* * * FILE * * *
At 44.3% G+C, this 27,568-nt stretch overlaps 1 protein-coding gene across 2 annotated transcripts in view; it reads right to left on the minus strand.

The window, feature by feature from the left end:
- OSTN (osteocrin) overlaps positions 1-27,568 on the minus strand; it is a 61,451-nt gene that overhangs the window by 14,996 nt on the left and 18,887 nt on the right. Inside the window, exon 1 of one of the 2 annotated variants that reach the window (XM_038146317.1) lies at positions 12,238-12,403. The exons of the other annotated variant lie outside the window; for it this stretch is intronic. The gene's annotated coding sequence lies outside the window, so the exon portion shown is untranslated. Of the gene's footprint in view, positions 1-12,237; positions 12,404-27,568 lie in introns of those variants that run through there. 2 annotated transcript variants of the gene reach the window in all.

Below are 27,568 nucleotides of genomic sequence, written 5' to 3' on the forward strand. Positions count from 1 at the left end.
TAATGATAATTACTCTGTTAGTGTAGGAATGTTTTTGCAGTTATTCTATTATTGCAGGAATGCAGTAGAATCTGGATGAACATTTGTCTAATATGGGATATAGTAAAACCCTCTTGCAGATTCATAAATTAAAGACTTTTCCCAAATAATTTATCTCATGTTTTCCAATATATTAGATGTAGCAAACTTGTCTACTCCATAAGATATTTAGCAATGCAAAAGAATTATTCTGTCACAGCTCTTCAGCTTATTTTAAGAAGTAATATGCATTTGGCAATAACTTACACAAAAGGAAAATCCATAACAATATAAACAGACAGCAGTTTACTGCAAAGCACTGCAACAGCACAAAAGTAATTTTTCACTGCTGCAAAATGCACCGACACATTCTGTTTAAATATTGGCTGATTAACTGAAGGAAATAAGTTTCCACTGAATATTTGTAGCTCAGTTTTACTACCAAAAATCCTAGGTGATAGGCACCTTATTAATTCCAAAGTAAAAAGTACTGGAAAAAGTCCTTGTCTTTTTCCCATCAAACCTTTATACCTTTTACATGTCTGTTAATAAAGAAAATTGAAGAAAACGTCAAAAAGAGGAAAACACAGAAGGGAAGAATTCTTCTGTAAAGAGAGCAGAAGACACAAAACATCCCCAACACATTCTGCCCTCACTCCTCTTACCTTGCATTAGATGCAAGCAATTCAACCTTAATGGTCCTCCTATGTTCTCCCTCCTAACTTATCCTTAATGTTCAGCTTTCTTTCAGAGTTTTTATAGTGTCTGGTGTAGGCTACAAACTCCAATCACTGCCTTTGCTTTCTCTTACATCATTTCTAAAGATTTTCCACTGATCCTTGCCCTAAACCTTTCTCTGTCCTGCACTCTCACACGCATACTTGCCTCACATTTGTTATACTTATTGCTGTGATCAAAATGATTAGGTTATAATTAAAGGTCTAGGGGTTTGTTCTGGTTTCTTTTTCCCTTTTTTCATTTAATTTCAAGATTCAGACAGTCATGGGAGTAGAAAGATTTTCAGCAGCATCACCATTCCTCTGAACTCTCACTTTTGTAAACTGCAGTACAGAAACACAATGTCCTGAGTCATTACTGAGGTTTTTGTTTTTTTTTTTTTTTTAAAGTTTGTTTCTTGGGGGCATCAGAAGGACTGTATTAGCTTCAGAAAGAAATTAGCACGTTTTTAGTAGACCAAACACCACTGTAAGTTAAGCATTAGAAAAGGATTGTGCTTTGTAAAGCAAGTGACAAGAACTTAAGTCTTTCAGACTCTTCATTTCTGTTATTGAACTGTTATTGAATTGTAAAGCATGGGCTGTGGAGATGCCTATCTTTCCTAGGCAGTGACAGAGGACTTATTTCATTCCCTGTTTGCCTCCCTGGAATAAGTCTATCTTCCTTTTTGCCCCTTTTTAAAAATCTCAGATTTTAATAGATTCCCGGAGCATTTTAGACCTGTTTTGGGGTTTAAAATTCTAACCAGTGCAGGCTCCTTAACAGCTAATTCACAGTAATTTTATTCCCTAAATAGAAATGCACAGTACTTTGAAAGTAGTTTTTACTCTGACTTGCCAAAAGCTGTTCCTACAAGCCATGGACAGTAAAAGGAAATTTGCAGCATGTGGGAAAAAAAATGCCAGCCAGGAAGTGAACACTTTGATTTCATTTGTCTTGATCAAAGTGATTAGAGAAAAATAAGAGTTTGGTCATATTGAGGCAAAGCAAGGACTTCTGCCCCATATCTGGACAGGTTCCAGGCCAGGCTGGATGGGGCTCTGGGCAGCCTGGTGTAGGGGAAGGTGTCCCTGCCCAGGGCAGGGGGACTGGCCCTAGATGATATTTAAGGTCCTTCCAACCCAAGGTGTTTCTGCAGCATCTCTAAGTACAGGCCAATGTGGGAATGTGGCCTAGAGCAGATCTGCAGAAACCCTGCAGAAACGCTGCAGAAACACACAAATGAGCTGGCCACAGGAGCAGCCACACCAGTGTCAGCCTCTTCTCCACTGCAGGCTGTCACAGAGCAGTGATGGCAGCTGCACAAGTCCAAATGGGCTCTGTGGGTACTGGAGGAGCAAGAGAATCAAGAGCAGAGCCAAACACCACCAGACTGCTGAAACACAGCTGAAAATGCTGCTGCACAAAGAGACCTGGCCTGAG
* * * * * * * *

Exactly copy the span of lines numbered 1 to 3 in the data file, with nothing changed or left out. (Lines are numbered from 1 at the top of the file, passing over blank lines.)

At 44.3% G+C, this 27,568-nt stretch overlaps 1 protein-coding gene across 2 annotated transcripts in view; it reads right to left on the minus strand.

The window, feature by feature from the left end:
- OSTN (osteocrin) overlaps positions 1-27,568 on the minus strand; it is a 61,451-nt gene that overhangs the window by 14,996 nt on the left and 18,887 nt on the right. Inside the window, exon 1 of one of the 2 annotated variants that reach the window (XM_038146317.1) lies at positions 12,238-12,403. The exons of the other annotated variant lie outside the window; for it this stretch is intronic. The gene's annotated coding sequence lies outside the window, so the exon portion shown is untranslated. Of the gene's footprint in view, positions 1-12,237; positions 12,404-27,568 lie in introns of those variants that run through there. 2 annotated transcript variants of the gene reach the window in all.